Santa Maria delle Grazie, Milan
Santa Maria delle Grazie is one of the main attractions of Milan. It is one of the churches of the Dominican monastery. Every year, millions of travelers from all over the world come to look at the majestic structure. Of course, the Last Supper – fresco by da Vinci is the highlight of the church, and it is kept inside. In 1980, UNESCO included Santa Maria delle Grazie and the monastery complex to the World Heritage List.
History of Santa Maria delle Grazie
The construction of the church of Santa Maria delle Grazie in Milan is associated with the Count Gaspare Vimercati, who in 1460 gave the Dominicans a chapel with a fresco depicting Our Lady. The church and the monastery were built later. The construction works, led by Guiniforte Solari, began in 1463 and ended in 6 years.
The building also survived the reconstruction under the Bramante, who expanded it, decorated with large semicircular apses, erected a majestic dome, based on rectangular columns, and a light, not characteristic for that time, spacious patio.
Along the side walls of the temple there are 7 square chapels built by Solari. The last chapel, placed on the left, is dedicated to Our Lady of Graces. After the construction of the church was completed, the influential families of Milan started rivalry for patronage over the chapels, in order to use them later as family tombs. Chapels were decorated with works of famous artists Antonello da Messina and Gaudenzio Ferrari.
Why is Santa Maria delle Grazie famous?
In the refectory of the church of Santa Maria delle Grazie there is the creation of the famous Milan artist Donato Montorfano – Crucifixion, and the fresco the Last Supper by Leonardo da Vinci. The latter is considered to be the only monumental work of the artist that survived to this day. Fresco, as well as other murals in the church, was commissioned by the patron of art – Lodovico il Moro. The fresco shows the moment when Jesus informs the apostles that one of them will betray him. The uniqueness of the Last Supper is also in the emotional diversity of the characters. Researchers argue that none other painting of the Last Supper does not have such a subtle drawing of details. One of the most difficult moments in creating a masterpiece for da Vinci was the selection of images of Jesus and Judas.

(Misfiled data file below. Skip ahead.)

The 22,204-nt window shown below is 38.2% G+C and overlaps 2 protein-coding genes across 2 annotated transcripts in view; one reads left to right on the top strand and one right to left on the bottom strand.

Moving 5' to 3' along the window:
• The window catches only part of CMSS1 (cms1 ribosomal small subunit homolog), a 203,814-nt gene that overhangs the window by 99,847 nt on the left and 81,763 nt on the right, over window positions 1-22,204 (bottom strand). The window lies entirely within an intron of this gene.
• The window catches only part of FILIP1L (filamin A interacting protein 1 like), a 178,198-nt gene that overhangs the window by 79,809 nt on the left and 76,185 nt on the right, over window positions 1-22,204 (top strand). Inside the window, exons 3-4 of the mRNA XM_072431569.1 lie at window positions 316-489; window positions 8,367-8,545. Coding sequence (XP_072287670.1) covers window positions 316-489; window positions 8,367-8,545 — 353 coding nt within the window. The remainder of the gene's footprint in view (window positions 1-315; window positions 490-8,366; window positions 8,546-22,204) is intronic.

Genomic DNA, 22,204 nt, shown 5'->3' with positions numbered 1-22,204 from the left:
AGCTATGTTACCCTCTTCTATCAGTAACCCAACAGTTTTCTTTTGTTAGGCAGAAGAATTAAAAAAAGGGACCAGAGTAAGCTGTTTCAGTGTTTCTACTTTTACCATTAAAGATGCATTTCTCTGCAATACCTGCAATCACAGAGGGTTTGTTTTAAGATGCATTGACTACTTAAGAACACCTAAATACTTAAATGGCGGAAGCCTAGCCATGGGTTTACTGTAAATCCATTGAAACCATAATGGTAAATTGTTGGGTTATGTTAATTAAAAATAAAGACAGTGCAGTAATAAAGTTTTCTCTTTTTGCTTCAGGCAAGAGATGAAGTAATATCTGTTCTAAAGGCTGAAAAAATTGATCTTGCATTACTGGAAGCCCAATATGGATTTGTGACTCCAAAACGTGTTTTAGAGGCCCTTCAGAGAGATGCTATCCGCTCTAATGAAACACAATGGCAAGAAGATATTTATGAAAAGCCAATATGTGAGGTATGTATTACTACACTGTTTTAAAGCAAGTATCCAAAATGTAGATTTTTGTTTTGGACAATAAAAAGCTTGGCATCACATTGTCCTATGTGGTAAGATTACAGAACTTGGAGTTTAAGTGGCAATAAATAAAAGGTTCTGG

During the Second World War, the church and the monastery were partially destroyed, the refectory was completely destroyed, but the wall with the Last Supper survived. Until now, it is a symbol of the profound faith of the Catholics of Milan.
How to get there
Santa Maria delle Grazie is located on Piazza Santa Maria delle Grazie, 2. You can reach it by:
- metro to Cadorna (MM1, MM2) or Conciliazione (MM1) stations;
- tram № 16 to the stop Santa Maria delle Grazie.
Opening hours: on weekdays from 7:00 to 12:55 and from 15:00 to 19:15. On Sunday, the temple opens and closes 30 minutes later. Tours with a guide are held:
- at 9:30 and 15:30 – in English;
- at 10:00 and 16:00 – in Italian.
Admission: 10 euros. A ticket for one person with a guided tour is 3.5 euros (plus an entrance ticket). The tour can hold no more than 30 people, and it lasts for 15 minutes. On the first Sunday of the month the entrance is free, the reservation is obligatory.